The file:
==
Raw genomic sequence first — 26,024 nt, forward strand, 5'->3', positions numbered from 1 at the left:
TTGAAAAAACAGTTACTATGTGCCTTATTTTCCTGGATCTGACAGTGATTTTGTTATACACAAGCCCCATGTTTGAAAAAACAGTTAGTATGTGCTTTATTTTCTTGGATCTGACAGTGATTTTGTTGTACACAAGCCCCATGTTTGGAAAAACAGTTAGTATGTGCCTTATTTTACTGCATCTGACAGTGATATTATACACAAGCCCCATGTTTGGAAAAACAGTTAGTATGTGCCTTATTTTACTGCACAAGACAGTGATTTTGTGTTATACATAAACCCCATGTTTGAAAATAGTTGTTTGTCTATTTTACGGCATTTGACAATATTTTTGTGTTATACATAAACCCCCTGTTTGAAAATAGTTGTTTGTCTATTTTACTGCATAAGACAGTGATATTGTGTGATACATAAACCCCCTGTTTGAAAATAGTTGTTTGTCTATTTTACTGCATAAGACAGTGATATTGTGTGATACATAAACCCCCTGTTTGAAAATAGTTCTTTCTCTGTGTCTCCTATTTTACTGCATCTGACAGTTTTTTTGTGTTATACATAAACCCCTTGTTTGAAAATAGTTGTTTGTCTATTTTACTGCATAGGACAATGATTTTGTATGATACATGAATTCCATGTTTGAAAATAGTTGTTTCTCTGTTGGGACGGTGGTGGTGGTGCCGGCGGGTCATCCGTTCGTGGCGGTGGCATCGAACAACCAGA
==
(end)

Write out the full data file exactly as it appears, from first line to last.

Raw genomic sequence first — 26,024 nt, forward strand, 5'->3', positions numbered from 1 at the left:
TTGAAAAAACAGTTACTATGTGCCTTATTTTCCTGGATCTGACAGTGATTTTGTTATACACAAGCCCCATGTTTGAAAAAACAGTTAGTATGTGCTTTATTTTCTTGGATCTGACAGTGATTTTGTTGTACACAAGCCCCATGTTTGGAAAAACAGTTAGTATGTGCCTTATTTTACTGCATCTGACAGTGATATTATACACAAGCCCCATGTTTGGAAAAACAGTTAGTATGTGCCTTATTTTACTGCACAAGACAGTGATTTTGTGTTATACATAAACCCCATGTTTGAAAATAGTTGTTTGTCTATTTTACGGCATTTGACAATATTTTTGTGTTATACATAAACCCCCTGTTTGAAAATAGTTGTTTGTCTATTTTACTGCATAAGACAGTGATATTGTGTGATACATAAACCCCCTGTTTGAAAATAGTTGTTTGTCTATTTTACTGCATAAGACAGTGATATTGTGTGATACATAAACCCCCTGTTTGAAAATAGTTCTTTCTCTGTGTCTCCTATTTTACTGCATCTGACAGTTTTTTTGTGTTATACATAAACCCCTTGTTTGAAAATAGTTGTTTGTCTATTTTACTGCATAGGACAATGATTTTGTATGATACATGAATTCCATGTTTGAAAATAGTTGTTTCTCTGTTGGGACGGTGGTGGTGGTGCCGGCGGGTCATCCGTTCGTGGCGGTGGCATCGAACAACCAGA